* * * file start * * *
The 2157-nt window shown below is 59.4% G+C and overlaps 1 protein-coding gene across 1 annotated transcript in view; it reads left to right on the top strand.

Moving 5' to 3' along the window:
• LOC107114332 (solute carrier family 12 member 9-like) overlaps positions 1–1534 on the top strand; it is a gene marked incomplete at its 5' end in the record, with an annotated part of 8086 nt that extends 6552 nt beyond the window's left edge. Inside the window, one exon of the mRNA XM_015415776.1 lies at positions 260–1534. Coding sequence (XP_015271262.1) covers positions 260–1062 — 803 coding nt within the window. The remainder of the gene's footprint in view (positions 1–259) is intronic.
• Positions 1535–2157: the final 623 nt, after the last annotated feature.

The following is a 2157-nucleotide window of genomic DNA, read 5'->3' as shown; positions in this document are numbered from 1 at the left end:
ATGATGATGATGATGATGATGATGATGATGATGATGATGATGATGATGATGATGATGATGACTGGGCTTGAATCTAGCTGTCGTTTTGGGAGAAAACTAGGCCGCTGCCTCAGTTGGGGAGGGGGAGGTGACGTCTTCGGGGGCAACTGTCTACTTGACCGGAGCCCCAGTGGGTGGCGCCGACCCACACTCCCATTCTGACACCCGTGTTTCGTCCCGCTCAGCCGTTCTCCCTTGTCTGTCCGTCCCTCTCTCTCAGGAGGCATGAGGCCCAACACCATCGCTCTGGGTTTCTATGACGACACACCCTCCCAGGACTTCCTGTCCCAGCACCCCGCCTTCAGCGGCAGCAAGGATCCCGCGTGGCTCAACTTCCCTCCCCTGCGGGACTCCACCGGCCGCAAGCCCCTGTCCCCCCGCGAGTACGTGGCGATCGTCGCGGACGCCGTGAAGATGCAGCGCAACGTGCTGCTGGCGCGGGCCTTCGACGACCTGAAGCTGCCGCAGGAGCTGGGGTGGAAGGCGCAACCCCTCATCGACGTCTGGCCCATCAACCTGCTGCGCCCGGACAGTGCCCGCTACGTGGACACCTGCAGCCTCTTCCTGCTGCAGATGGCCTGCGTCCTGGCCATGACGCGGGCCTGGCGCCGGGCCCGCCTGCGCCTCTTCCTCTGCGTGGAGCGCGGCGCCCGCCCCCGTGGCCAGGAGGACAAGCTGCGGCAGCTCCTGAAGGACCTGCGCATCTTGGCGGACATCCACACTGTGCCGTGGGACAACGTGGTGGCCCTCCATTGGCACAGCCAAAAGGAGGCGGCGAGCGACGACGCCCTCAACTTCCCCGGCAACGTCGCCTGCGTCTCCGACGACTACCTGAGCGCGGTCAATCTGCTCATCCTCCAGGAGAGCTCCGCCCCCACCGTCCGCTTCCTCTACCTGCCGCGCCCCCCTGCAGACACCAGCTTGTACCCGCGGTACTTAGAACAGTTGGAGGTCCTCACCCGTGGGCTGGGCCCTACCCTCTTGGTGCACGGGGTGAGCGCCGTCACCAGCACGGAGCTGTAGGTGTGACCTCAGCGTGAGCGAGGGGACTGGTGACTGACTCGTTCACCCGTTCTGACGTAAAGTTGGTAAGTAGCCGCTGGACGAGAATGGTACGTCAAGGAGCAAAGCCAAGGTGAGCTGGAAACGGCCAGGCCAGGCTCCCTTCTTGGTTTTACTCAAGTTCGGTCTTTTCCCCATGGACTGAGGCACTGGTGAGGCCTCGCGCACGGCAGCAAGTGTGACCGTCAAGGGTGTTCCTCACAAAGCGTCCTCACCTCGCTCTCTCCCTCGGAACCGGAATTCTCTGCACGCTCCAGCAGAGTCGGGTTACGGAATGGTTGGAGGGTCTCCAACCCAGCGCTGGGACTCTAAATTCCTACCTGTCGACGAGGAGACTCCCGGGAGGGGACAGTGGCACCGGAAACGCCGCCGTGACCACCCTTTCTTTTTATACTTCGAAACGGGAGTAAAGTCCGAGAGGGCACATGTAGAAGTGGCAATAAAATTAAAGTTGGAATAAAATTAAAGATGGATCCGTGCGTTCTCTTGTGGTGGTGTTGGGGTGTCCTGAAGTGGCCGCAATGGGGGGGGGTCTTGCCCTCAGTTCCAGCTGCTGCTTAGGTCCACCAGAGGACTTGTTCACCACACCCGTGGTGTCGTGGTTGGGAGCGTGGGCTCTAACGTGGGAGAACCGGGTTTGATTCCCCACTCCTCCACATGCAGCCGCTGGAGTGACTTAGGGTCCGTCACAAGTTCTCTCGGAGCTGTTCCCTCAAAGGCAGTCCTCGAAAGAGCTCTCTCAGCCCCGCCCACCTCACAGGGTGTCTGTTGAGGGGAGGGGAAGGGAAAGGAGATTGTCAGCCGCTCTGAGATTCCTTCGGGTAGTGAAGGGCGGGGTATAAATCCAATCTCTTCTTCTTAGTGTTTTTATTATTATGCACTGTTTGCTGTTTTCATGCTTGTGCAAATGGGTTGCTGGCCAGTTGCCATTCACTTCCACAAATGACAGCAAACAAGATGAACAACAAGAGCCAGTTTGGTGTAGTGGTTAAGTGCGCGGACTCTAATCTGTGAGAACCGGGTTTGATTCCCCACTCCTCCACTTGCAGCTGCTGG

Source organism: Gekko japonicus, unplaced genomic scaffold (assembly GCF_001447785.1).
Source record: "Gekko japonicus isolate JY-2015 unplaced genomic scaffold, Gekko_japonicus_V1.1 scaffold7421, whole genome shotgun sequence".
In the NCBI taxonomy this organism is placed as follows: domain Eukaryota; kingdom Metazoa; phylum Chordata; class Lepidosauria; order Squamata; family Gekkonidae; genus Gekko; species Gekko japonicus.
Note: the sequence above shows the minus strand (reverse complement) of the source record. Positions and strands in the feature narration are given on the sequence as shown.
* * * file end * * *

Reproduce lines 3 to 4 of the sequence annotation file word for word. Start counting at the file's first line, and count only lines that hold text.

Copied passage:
• LOC107114332 (solute carrier family 12 member 9-like) overlaps positions 1–1534 on the top strand; it is a gene marked incomplete at its 5' end in the record, with an annotated part of 8086 nt that extends 6552 nt beyond the window's left edge. Inside the window, one exon of the mRNA XM_015415776.1 lies at positions 260–1534. Coding sequence (XP_015271262.1) covers positions 260–1062 — 803 coding nt within the window. The remainder of the gene's footprint in view (positions 1–259) is intronic.
• Positions 1535–2157: the final 623 nt, after the last annotated feature.